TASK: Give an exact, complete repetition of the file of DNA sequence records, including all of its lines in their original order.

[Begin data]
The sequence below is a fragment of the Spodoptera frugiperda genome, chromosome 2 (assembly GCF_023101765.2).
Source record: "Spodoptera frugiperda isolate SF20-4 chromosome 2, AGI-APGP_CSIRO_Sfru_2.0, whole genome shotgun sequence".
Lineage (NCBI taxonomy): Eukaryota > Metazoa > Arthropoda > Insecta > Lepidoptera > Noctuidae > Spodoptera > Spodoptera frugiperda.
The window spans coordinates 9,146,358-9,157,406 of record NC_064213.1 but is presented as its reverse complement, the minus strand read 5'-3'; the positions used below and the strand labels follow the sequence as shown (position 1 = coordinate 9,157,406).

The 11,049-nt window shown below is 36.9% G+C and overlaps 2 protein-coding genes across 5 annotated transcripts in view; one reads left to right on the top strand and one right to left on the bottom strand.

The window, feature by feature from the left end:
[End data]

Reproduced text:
The sequence below is a fragment of the Spodoptera frugiperda genome, chromosome 2 (assembly GCF_023101765.2).
Source record: "Spodoptera frugiperda isolate SF20-4 chromosome 2, AGI-APGP_CSIRO_Sfru_2.0, whole genome shotgun sequence".
Lineage (NCBI taxonomy): Eukaryota > Metazoa > Arthropoda > Insecta > Lepidoptera > Noctuidae > Spodoptera > Spodoptera frugiperda.
The window spans coordinates 9,146,358-9,157,406 of record NC_064213.1 but is presented as its reverse complement, the minus strand read 5'-3'; the positions used below and the strand labels follow the sequence as shown (position 1 = coordinate 9,157,406).

The 11,049-nt window shown below is 36.9% G+C and overlaps 2 protein-coding genes across 5 annotated transcripts in view; one reads left to right on the top strand and one right to left on the bottom strand.

The window, feature by feature from the left end: